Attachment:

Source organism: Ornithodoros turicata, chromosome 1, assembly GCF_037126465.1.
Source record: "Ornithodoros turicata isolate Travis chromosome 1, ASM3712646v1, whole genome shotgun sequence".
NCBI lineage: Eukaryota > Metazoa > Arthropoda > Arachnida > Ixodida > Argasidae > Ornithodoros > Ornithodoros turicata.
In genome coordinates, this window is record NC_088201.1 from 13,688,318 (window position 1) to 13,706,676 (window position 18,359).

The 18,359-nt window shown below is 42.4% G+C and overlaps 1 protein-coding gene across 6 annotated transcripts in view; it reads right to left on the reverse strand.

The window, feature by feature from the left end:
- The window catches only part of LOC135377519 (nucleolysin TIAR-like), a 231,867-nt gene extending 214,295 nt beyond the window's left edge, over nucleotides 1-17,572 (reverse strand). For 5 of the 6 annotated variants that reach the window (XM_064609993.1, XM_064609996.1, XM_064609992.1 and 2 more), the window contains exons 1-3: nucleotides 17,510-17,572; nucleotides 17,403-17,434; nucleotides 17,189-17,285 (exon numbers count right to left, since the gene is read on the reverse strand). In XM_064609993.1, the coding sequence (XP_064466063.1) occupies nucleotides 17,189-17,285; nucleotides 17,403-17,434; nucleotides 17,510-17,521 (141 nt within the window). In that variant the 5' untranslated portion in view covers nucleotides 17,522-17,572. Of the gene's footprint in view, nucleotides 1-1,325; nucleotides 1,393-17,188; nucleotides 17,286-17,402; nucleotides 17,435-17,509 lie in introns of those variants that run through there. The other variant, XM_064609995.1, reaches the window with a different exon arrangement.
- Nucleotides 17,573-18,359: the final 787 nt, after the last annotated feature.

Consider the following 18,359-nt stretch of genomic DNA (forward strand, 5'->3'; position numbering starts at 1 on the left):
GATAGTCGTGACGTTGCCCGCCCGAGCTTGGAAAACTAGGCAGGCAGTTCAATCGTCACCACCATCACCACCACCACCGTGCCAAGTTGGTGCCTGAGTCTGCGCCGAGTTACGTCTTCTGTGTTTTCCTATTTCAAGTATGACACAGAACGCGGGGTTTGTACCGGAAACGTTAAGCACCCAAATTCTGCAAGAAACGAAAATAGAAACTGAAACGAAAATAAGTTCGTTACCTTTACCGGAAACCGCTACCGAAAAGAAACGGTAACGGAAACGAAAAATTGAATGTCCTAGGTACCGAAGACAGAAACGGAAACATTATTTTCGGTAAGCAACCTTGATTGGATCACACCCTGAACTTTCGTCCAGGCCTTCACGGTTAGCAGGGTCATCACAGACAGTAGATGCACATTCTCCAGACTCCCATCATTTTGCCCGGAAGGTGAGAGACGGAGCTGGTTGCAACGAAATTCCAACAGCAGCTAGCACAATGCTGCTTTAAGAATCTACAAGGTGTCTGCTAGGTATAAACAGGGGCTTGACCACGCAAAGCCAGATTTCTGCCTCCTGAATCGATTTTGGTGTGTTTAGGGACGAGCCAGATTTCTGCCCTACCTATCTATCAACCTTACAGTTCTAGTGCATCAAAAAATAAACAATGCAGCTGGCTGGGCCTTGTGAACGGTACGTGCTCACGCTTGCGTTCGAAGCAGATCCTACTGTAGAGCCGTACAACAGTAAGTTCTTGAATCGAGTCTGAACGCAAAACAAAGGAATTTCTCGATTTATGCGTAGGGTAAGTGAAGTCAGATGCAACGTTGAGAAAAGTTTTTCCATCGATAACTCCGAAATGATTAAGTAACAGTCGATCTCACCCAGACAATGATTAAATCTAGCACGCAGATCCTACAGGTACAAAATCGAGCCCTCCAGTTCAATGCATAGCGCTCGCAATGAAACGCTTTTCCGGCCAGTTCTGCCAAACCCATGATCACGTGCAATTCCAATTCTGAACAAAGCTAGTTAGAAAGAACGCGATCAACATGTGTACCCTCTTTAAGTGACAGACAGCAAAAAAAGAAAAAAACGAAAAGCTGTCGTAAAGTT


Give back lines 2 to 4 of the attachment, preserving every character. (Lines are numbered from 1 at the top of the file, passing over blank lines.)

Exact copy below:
Source record: "Ornithodoros turicata isolate Travis chromosome 1, ASM3712646v1, whole genome shotgun sequence".
NCBI lineage: Eukaryota > Metazoa > Arthropoda > Arachnida > Ixodida > Argasidae > Ornithodoros > Ornithodoros turicata.
In genome coordinates, this window is record NC_088201.1 from 13,688,318 (window position 1) to 13,706,676 (window position 18,359).